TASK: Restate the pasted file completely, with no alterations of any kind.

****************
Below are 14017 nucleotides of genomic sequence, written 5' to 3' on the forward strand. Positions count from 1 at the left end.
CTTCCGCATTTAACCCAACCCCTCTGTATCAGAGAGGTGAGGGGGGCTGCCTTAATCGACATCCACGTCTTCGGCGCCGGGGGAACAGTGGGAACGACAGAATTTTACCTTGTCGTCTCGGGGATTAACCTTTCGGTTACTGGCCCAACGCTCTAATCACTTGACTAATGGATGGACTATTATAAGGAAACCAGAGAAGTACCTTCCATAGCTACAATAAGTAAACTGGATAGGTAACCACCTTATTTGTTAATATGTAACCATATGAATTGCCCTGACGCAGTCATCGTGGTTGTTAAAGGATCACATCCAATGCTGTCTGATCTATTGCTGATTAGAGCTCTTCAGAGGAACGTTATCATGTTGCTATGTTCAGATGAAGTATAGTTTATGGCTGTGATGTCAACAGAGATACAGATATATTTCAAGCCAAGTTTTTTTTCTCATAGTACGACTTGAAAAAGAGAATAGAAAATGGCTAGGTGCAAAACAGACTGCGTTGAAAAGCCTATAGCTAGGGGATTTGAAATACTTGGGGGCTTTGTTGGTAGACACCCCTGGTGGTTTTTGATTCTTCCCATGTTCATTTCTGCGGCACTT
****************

Below are 14017 nucleotides of genomic sequence, written 5' to 3' on the forward strand. Positions count from 1 at the left end.
CTTCCGCATTTAACCCAACCCCTCTGTATCAGAGAGGTGAGGGGGGCTGCCTTAATCGACATCCACGTCTTCGGCGCCGGGGGAACAGTGGGAACGACAGAATTTTACCTTGTCGTCTCGGGGATTAACCTTTCGGTTACTGGCCCAACGCTCTAATCACTTGACTAATGGATGGACTATTATAAGGAAACCAGAGAAGTACCTTCCATAGCTACAATAAGTAAACTGGATAGGTAACCACCTTATTTGTTAATATGTAACCATATGAATTGCCCTGACGCAGTCATCGTGGTTGTTAAAGGATCACATCCAATGCTGTCTGATCTATTGCTGATTAGAGCTCTTCAGAGGAACGTTATCATGTTGCTATGTTCAGATGAAGTATAGTTTATGGCTGTGATGTCAACAGAGATACAGATATATTTCAAGCCAAGTTTTTTTTCTCATAGTACGACTTGAAAAAGAGAATAGAAAATGGCTAGGTGCAAAACAGACTGCGTTGAAAAGCCTATAGCTAGGGGATTTGAAATACTTGGGGGCTTTGTTGGTAGACACCCCTGGTGGTTTTTGATTCTTCCCATGTTCATTTCTGCGGCACTT